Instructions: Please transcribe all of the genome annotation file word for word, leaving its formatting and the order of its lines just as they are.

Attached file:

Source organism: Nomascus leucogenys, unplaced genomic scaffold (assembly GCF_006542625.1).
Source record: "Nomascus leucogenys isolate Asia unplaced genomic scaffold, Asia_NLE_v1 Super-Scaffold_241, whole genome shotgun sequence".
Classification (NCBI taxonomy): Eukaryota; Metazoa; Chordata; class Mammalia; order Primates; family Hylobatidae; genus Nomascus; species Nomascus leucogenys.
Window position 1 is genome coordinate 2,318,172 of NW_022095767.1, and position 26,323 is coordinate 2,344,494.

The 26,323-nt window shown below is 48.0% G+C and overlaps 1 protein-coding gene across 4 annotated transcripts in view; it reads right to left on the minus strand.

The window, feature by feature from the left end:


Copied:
Source organism: Nomascus leucogenys, unplaced genomic scaffold (assembly GCF_006542625.1).
Source record: "Nomascus leucogenys isolate Asia unplaced genomic scaffold, Asia_NLE_v1 Super-Scaffold_241, whole genome shotgun sequence".
Classification (NCBI taxonomy): Eukaryota; Metazoa; Chordata; class Mammalia; order Primates; family Hylobatidae; genus Nomascus; species Nomascus leucogenys.
Window position 1 is genome coordinate 2,318,172 of NW_022095767.1, and position 26,323 is coordinate 2,344,494.

The 26,323-nt window shown below is 48.0% G+C and overlaps 1 protein-coding gene across 4 annotated transcripts in view; it reads right to left on the minus strand.

The window, feature by feature from the left end: